Kinda like Midwestern school teachers, with wings
CHASING HATCHES IS STUPID and obnoxious. I know. I've tried. Pursuing particular insects insures that the potential for disappointment will dwarf the likelihood of success. If us fishing media folk are to be believed (also a bad idea), fishing is an appreciation of the moment, being present, or some other Baba Ram Das shit. Planning for, and expecting to control, something as ephemeral as when bugs emerge from the water just seems arrogant and maybe a little entitled.
Thoughts on a badass birthmark
"I got one once that had a spot shaped like Mickey Mouse ears— for real," says Captain John Turcot, referring to one of the more memorable markings he's encountered over his two decades of hunting reds in Florida's Mosquito Lagoon.
Where there's a will, there's a tow truck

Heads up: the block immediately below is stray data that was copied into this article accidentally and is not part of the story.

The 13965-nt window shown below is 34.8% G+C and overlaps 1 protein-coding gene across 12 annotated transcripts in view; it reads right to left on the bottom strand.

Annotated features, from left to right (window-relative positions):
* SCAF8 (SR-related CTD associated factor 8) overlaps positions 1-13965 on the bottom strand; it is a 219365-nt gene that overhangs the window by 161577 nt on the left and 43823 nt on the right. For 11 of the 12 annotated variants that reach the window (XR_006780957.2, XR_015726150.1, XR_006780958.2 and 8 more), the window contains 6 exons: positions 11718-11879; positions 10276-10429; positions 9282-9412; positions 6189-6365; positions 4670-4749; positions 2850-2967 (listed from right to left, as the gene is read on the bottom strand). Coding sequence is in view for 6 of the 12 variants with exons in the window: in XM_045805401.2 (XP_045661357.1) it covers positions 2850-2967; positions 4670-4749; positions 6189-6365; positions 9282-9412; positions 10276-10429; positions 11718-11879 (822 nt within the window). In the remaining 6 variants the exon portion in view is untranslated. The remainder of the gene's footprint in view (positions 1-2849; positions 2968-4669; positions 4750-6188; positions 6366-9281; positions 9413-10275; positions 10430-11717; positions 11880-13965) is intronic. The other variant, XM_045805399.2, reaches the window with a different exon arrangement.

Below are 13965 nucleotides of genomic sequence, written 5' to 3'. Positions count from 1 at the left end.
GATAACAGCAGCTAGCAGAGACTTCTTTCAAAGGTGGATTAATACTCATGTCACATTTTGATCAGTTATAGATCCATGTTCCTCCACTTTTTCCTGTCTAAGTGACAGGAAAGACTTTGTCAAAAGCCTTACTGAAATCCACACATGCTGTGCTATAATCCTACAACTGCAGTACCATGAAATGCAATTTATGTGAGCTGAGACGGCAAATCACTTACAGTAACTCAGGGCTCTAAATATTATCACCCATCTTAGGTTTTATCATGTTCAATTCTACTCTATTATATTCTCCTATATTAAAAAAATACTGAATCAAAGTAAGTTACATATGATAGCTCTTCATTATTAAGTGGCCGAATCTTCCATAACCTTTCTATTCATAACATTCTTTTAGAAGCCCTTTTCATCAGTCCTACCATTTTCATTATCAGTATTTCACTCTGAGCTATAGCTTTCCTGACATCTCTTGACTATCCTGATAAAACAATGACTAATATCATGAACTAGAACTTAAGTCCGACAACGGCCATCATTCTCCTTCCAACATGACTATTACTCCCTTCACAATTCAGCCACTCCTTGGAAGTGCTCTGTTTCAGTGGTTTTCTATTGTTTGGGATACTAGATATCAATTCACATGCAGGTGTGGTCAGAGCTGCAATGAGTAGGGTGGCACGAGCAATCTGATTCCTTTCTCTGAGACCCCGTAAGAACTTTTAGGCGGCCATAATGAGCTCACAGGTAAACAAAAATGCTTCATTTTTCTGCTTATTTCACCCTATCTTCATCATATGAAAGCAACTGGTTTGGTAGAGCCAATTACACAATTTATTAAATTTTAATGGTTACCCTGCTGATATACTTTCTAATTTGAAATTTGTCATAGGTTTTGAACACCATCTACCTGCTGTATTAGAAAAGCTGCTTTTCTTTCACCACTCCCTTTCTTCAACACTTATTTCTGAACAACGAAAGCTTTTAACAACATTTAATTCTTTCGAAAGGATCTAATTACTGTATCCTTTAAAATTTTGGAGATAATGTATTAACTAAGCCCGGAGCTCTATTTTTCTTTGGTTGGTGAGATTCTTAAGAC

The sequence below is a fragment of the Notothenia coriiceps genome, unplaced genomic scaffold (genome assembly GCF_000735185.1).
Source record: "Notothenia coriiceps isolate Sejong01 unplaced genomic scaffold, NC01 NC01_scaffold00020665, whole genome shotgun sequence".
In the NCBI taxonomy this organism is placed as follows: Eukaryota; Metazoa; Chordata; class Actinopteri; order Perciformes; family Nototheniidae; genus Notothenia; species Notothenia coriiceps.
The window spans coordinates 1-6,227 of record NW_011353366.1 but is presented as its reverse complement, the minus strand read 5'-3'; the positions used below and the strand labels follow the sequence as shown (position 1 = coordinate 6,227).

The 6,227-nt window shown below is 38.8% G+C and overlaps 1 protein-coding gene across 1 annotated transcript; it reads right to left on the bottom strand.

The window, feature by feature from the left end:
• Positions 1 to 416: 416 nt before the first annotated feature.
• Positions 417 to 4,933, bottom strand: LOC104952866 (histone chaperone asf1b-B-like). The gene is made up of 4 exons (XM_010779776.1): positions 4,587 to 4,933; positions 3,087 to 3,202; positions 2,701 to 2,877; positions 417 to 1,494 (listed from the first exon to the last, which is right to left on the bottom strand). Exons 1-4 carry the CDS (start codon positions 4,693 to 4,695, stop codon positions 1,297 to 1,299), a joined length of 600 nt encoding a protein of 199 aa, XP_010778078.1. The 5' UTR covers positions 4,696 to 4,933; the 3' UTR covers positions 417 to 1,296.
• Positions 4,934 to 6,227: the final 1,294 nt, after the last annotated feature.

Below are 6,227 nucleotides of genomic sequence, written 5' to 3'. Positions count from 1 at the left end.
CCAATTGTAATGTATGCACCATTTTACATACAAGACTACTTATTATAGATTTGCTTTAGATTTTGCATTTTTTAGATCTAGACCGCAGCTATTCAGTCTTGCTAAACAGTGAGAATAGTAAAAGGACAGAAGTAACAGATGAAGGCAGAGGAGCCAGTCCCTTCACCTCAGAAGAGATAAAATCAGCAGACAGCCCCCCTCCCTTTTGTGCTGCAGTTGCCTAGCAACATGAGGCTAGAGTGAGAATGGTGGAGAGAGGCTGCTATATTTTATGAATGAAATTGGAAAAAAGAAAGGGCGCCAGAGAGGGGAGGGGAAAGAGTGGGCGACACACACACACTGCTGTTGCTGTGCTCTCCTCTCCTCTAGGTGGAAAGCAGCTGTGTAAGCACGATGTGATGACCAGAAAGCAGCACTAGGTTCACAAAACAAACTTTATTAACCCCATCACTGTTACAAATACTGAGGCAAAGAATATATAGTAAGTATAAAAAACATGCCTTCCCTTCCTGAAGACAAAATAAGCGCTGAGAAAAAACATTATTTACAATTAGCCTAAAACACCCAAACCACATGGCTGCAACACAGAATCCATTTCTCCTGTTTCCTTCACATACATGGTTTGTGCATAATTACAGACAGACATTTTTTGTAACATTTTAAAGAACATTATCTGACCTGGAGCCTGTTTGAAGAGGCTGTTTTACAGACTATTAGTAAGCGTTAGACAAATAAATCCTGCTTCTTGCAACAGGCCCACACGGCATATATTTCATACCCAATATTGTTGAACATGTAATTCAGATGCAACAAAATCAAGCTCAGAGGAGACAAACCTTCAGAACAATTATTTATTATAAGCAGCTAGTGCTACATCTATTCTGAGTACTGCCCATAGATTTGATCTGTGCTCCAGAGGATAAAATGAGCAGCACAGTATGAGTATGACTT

"ARE YOU SURE that car's gonna make it?" the gas station employee asked, without knowing our destination. Clyde was the only one who knew the answer. Instinct and lack of mechanical competence told me to trust him.
T-Motion theater's latest vid fires up the chopper and points it toward the remote reaches of British Columbia's Skeena River system to search for big kings (10 to 90+ pounds) on the swing. "Steelhead are the most sought-after fish in this province, but by far the chinook pull a lot harder." Anglers on camera include Adrienne Comeau, who guides for Skeena Spey Riverside Wilderness & Lodge, and Steve McPhail, owner of Nass River Steelhead Company out of Terrace.
This week Bonefish & Tarpon Trust (BTT) shared the results from its two-year Tarpon Genetic Program that, thanks to the efforts of anglers, guides, lodges, and researchers, saw more than 23,000 scale samples collected from across the world. Nice work people.